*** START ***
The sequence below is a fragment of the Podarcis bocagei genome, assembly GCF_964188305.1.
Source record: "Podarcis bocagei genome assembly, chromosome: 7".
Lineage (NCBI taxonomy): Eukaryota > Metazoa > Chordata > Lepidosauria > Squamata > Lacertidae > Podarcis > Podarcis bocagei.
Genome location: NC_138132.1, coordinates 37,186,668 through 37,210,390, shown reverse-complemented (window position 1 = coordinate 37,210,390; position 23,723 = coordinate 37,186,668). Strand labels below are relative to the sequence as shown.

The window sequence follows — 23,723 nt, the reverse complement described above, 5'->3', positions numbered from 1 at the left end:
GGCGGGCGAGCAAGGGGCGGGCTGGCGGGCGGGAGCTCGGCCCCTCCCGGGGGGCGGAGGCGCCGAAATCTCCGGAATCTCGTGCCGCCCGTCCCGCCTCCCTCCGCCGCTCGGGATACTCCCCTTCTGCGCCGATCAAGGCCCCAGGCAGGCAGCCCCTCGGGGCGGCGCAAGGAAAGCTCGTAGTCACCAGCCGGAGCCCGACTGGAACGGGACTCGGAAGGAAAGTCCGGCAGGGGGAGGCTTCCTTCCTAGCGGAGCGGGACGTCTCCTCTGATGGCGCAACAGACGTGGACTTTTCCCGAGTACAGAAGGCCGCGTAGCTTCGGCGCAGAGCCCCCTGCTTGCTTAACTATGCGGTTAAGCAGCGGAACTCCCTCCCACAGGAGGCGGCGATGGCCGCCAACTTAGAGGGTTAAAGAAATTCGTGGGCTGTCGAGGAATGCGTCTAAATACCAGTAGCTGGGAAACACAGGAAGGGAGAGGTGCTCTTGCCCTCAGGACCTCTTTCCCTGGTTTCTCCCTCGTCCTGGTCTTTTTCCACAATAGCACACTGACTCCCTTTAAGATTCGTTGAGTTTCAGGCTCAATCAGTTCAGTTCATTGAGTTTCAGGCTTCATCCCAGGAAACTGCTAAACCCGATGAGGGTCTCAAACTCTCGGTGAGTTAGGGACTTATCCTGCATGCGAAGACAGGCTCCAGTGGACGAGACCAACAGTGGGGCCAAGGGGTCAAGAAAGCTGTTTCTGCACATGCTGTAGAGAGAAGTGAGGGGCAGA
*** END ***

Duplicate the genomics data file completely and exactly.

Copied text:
The sequence below is a fragment of the Podarcis bocagei genome, assembly GCF_964188305.1.
Source record: "Podarcis bocagei genome assembly, chromosome: 7".
Lineage (NCBI taxonomy): Eukaryota > Metazoa > Chordata > Lepidosauria > Squamata > Lacertidae > Podarcis > Podarcis bocagei.
Genome location: NC_138132.1, coordinates 37,186,668 through 37,210,390, shown reverse-complemented (window position 1 = coordinate 37,210,390; position 23,723 = coordinate 37,186,668). Strand labels below are relative to the sequence as shown.

The window sequence follows — 23,723 nt, the reverse complement described above, 5'->3', positions numbered from 1 at the left end:
GGCGGGCGAGCAAGGGGCGGGCTGGCGGGCGGGAGCTCGGCCCCTCCCGGGGGGCGGAGGCGCCGAAATCTCCGGAATCTCGTGCCGCCCGTCCCGCCTCCCTCCGCCGCTCGGGATACTCCCCTTCTGCGCCGATCAAGGCCCCAGGCAGGCAGCCCCTCGGGGCGGCGCAAGGAAAGCTCGTAGTCACCAGCCGGAGCCCGACTGGAACGGGACTCGGAAGGAAAGTCCGGCAGGGGGAGGCTTCCTTCCTAGCGGAGCGGGACGTCTCCTCTGATGGCGCAACAGACGTGGACTTTTCCCGAGTACAGAAGGCCGCGTAGCTTCGGCGCAGAGCCCCCTGCTTGCTTAACTATGCGGTTAAGCAGCGGAACTCCCTCCCACAGGAGGCGGCGATGGCCGCCAACTTAGAGGGTTAAAGAAATTCGTGGGCTGTCGAGGAATGCGTCTAAATACCAGTAGCTGGGAAACACAGGAAGGGAGAGGTGCTCTTGCCCTCAGGACCTCTTTCCCTGGTTTCTCCCTCGTCCTGGTCTTTTTCCACAATAGCACACTGACTCCCTTTAAGATTCGTTGAGTTTCAGGCTCAATCAGTTCAGTTCATTGAGTTTCAGGCTTCATCCCAGGAAACTGCTAAACCCGATGAGGGTCTCAAACTCTCGGTGAGTTAGGGACTTATCCTGCATGCGAAGACAGGCTCCAGTGGACGAGACCAACAGTGGGGCCAAGGGGTCAAGAAAGCTGTTTCTGCACATGCTGTAGAGAGAAGTGAGGGGCAGA